By Michael Goldstein
By Dennis Romero
By Sarah Fenske
By Matthew Mullins
By Patrick Range McDonald
By LA Weekly
By Dennis Romero
By Simone Wilson
In a remarkable lesson in hindsight versus foresight among the city’s power brokers, Mayor Antonio Villaraigosa and the 15-member City Council are mired in a panicky fiscal disaster, while just three blocks away, the equally influential five-member L.A. County Board of Supervisors is placidly reviewing its untouched rainy-day fund and solid fiscal health.
A nervous, ashen-faced Villaraigosa in 2009 faces an almost overnight $300 million to $400 million deficit that has observers wagging about his administration’s bizarre decision several weeks ago to lay off just one unnamed worker from a 48,000-employee force, and his continuing penchant even during Wall Street’s meltdown for taking out-of-town trips to attend fund-raisers — for himself.
On October 1, without discussion, the City Council voted to raise money selling “surplus city property” — abandoned fire stations, old animal shelters and empty parcels — that the council had stubbornly refused to sell because individual council members wanted to control half of the money instead of letting it go to the General Fund. Now, taxpayers, who actually own these properties, will lose millions selling badly devalued land the city was urged to sell during the housing bubble.
Angry City Council gadflies estimate that Los Angeles City Hall is spending $800,000 an hour to run its departments and services, even as city officials prepare to revive ideas such as charging homeowners to fix the public sidewalks themselves — often at a cost of up to $8,000 per home.
Against this backdrop, Villaraigosa’s fiscal policies could not offer a greater contrast to what’s unfolding just west of City Hall. There, in the relatively obscure County Hall of Administration — where five elected supervisors oversee a $22 billion budget that pays for such big-ticket items as indigent health care, food stamps and welfare, among the nation’s biggest sheriff and fire departments, huge jail and public hospital systems, property tax assessing and elections — all is calm.
Chief Executive Officer Bill Fujioka, the top fiscal boss for L.A. County, who left the same city job under Villaraigosa and recently started work for the Board of Supervisors, explains that, “Because the county [board] requires strict compliance with its own financial policies, we saved some of the money from previous increases in property taxes and socked it away like your aunt might do.”
Key among the county’s efforts has been a strict, bipartisan push by the three Democrats, Zev Yaroslavsky, Gloria Molina and Yvonne Burke, and two Republicans, Mike Antonovich and Don Knabe, to continuously set aside county revenue, regardless of economic booms or busts. That money is untouched, creating a permanent rainy-day fund. In addition, the board has embraced a policy against spending “temporary” revenue on permanent programs or long-term costs. Instead, temporary money goes to one-time costs like constructing a building.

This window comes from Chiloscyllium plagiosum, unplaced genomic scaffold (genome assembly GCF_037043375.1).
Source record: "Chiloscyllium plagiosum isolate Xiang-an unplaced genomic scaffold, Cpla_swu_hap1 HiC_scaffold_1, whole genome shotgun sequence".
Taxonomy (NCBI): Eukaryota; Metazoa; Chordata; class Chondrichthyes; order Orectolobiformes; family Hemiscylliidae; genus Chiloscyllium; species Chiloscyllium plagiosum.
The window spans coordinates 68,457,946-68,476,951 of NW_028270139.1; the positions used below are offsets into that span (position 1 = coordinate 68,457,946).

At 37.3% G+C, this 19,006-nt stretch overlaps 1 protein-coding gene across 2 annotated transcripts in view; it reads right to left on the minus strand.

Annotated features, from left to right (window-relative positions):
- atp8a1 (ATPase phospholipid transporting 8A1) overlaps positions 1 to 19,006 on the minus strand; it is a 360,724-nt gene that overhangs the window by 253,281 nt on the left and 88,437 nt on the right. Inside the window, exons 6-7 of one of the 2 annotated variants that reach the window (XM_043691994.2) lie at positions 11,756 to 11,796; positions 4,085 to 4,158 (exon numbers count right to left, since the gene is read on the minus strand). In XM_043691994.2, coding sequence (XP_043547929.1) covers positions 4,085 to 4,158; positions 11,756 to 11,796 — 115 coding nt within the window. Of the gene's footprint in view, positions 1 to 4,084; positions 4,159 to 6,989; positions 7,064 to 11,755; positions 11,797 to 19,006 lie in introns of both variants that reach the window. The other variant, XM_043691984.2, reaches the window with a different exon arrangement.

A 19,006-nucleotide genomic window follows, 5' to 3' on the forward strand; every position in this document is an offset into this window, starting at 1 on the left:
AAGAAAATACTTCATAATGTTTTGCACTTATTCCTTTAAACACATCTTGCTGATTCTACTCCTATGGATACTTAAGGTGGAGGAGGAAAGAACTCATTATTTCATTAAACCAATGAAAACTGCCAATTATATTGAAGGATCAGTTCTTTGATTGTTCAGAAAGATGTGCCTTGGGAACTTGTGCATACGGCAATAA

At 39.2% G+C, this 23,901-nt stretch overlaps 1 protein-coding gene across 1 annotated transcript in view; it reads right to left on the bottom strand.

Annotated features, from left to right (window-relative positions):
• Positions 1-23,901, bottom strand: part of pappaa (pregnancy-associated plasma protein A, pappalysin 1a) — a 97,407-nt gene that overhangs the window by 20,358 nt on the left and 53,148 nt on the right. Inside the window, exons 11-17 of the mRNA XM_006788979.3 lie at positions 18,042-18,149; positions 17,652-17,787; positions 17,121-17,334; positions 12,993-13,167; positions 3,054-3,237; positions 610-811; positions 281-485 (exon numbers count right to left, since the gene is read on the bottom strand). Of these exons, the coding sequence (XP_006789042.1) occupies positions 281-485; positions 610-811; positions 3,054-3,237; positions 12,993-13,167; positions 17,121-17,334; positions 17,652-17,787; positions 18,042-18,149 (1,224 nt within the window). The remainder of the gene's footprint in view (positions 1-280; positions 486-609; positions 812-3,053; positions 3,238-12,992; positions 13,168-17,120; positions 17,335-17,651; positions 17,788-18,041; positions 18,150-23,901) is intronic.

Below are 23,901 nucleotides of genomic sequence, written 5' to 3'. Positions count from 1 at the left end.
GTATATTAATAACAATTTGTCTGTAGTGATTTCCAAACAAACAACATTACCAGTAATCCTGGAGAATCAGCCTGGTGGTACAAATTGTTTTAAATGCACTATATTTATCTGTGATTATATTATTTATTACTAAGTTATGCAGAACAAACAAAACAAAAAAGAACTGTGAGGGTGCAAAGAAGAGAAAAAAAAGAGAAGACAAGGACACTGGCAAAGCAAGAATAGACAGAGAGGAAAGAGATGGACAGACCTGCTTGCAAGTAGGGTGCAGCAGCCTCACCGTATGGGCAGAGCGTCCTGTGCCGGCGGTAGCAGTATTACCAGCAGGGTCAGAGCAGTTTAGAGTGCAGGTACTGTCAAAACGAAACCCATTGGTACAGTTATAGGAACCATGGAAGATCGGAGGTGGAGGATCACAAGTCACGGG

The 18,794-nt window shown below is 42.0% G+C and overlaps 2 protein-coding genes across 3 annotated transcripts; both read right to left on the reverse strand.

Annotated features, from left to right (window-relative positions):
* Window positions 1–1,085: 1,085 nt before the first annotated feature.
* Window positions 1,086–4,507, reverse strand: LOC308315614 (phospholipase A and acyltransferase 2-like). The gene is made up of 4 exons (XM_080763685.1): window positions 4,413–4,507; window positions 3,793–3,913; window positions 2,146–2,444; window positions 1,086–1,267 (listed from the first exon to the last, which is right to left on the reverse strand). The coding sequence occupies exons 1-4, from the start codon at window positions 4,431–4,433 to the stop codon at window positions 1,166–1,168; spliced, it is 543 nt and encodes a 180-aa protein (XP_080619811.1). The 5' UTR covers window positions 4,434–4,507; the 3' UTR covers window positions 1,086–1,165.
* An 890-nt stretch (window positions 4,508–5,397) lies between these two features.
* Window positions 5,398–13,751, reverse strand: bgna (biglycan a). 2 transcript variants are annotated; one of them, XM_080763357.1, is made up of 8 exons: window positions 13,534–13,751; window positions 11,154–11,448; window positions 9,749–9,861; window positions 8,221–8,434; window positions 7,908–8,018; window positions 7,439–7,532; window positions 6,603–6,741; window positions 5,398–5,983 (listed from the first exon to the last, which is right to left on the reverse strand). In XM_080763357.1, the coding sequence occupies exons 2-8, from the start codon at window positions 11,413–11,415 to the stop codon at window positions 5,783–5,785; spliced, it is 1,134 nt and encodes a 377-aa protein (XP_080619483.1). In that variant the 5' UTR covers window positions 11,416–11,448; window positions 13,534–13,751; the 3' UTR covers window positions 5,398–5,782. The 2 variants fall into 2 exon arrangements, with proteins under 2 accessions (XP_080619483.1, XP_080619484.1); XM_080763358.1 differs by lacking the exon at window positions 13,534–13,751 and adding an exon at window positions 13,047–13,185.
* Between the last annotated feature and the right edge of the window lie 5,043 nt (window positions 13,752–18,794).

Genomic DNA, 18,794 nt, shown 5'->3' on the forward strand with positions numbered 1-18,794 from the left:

No similar effort is under way at City Hall, where Villaraigosa a year ago surprised some economic experts by very quickly agreeing to unexpectedly large, multiple-year raises for 22,000 city employees, funded in large part by city revenues from a housing boom that was already dead.
Those raises are taking a massive bite that will reach $255 million in a few years. Moreover, the raises, which were intended to bring the mayor labor peace, are now working strategically against him, as he was warned, inspiring a probable springtime revolt by police and fire unions — who want the same generous deals.
Fujioka, who was the city’s finance czar for more than a decade before leaving, says simply, “If I went back to the city, I would start from the ground up.”
There’s little chance of that, with City Hall in disaster mode. In this side-by-side lesson, the county board is the ant from Aesop’s Fables, who saved ears of corn for the winter, while the dung beetle — that would be Villaraigosa and the council, led by President Eric Garcetti — busied itself but didn’t set aside anything for bad times, then starved when all that nutritious dung — the housing-bubble-related revenues — vanished.
Amid the Wall Street crisis, Villaraigosa has announced a fast-track effort to prioritize the most crucial spending to protect such items as garbage pickup and policing, and begin cutting nonessential services.
At the Hall of Administration, the supervisors are undertaking the same basic task without any sense of panic, in case the economy gets far more sour in the coming months. By contrast, at City Hall, the mayor has publicly conceded, there’s no time left.
Despite all this, on Thursday, October 8, the mayor was not focused on these fiscal troubles. Instead, he was pursuing his usual flurry of PR events, photo-ops, out-of-state travel and fund-raising, as delineated by L.A. Weekly’s Patrick McDonald in his September 11, 2008, investigative cover story, “The All-About-Me Mayor: Antonio Villaraigosa’s Frenetic Self-Promotion Leaves Little Time for His Job.”
As huge U.S. companies teetered, the markets plunged again, and Governor Arnold Schwarzenegger and state leaders considered calling the 120-member legislature to a special session to avert their own statehouse disaster, City News Service in Los Angeles reported on October 8:
Find everything you're looking for in your city
Find the best happy hour deals in your city
Get today's exclusive deals at savings of anywhere from 50-90%
Check out the hottest list of places and things to do around your city